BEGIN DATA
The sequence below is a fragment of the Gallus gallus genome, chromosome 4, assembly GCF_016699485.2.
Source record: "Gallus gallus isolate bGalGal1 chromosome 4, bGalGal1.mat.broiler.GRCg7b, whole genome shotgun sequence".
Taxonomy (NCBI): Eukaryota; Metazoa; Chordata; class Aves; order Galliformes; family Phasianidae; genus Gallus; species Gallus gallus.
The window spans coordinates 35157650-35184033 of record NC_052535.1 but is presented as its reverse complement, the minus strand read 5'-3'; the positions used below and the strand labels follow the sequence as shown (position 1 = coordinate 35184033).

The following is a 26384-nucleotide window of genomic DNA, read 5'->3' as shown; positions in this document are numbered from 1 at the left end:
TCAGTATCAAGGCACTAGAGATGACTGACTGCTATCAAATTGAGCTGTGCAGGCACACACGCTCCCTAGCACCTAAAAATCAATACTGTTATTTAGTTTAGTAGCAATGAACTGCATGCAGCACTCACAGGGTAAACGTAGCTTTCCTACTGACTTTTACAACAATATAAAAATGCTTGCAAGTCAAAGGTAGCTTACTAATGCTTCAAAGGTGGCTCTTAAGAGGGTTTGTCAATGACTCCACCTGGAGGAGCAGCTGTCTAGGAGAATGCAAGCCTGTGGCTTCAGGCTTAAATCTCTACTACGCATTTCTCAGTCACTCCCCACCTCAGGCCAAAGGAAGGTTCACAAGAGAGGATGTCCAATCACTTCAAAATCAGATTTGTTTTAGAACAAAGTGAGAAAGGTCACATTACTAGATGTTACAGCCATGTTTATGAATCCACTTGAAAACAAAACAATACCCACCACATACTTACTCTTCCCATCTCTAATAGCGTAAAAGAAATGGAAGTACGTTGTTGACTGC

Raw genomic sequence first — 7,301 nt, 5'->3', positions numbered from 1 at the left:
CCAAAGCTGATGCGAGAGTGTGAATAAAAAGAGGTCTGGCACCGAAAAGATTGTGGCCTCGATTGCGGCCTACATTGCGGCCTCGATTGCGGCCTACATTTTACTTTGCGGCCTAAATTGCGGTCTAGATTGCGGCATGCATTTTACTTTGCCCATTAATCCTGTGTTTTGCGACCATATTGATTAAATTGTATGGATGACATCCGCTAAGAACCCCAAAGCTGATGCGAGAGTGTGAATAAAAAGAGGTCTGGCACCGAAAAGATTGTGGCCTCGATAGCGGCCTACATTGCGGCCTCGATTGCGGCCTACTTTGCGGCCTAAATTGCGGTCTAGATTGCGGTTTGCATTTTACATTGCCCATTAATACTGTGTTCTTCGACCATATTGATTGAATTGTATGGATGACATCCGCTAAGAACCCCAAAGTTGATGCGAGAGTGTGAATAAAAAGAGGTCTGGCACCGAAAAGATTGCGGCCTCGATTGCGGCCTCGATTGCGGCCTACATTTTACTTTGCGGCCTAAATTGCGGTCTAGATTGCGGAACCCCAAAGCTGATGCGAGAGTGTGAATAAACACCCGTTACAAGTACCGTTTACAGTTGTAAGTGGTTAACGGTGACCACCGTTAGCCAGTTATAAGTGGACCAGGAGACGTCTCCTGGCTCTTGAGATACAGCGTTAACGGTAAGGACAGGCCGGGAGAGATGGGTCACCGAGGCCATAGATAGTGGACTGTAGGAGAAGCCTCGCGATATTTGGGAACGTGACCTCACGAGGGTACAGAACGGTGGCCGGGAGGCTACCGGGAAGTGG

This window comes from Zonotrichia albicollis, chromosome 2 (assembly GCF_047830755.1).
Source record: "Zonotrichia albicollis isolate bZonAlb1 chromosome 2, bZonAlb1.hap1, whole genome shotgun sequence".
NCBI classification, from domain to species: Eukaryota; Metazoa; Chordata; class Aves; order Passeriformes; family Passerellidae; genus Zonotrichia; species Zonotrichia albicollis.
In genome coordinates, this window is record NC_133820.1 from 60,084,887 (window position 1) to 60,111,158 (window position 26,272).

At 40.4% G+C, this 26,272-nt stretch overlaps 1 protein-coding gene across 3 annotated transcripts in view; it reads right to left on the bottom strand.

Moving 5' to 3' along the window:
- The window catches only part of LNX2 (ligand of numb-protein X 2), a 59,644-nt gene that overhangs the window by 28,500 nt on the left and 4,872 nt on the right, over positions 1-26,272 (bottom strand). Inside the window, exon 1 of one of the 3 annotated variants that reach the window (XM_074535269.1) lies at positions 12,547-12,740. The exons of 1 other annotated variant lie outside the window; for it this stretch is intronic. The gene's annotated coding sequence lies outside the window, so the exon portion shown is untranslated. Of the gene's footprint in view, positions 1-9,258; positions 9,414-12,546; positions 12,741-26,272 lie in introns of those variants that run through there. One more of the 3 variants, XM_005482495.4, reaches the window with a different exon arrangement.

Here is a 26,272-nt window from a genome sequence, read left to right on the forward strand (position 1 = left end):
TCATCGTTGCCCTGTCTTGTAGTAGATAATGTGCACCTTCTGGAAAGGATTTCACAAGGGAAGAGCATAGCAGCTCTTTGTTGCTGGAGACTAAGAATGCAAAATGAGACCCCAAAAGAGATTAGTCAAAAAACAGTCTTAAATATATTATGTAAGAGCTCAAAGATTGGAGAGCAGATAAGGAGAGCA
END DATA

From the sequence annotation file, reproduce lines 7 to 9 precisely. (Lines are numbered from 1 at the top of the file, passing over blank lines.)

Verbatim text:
Raw genomic sequence first — 7,301 nt, 5'->3', positions numbered from 1 at the left:
CCAAAGCTGATGCGAGAGTGTGAATAAAAAGAGGTCTGGCACCGAAAAGATTGTGGCCTCGATTGCGGCCTACATTGCGGCCTCGATTGCGGCCTACATTTTACTTTGCGGCCTAAATTGCGGTCTAGATTGCGGCATGCATTTTACTTTGCCCATTAATCCTGTGTTTTGCGACCATATTGATTAAATTGTATGGATGACATCCGCTAAGAACCCCAAAGCTGATGCGAGAGTGTGAATAAAAAGAGGTCTGGCACCGAAAAGATTGTGGCCTCGATAGCGGCCTACATTGCGGCCTCGATTGCGGCCTACTTTGCGGCCTAAATTGCGGTCTAGATTGCGGTTTGCATTTTACATTGCCCATTAATACTGTGTTCTTCGACCATATTGATTGAATTGTATGGATGACATCCGCTAAGAACCCCAAAGTTGATGCGAGAGTGTGAATAAAAAGAGGTCTGGCACCGAAAAGATTGCGGCCTCGATTGCGGCCTCGATTGCGGCCTACATTTTACTTTGCGGCCTAAATTGCGGTCTAGATTGCGGAACCCCAAAGCTGATGCGAGAGTGTGAATAAACACCCGTTACAAGTACCGTTTACAGTTGTAAGTGGTTAACGGTGACCACCGTTAGCCAGTTATAAGTGGACCAGGAGACGTCTCCTGGCTCTTGAGATACAGCGTTAACGGTAAGGACAGGCCGGGAGAGATGGGTCACCGAGGCCATAGATAGTGGACTGTAGGAGAAGCCTCGCGATATTTGGGAACGTGACCTCACGAGGGTACAGAACGGTGGCCGGGAGGCTACCGGGAAGTGG

This window comes from Zonotrichia albicollis, chromosome 2 (assembly GCF_047830755.1).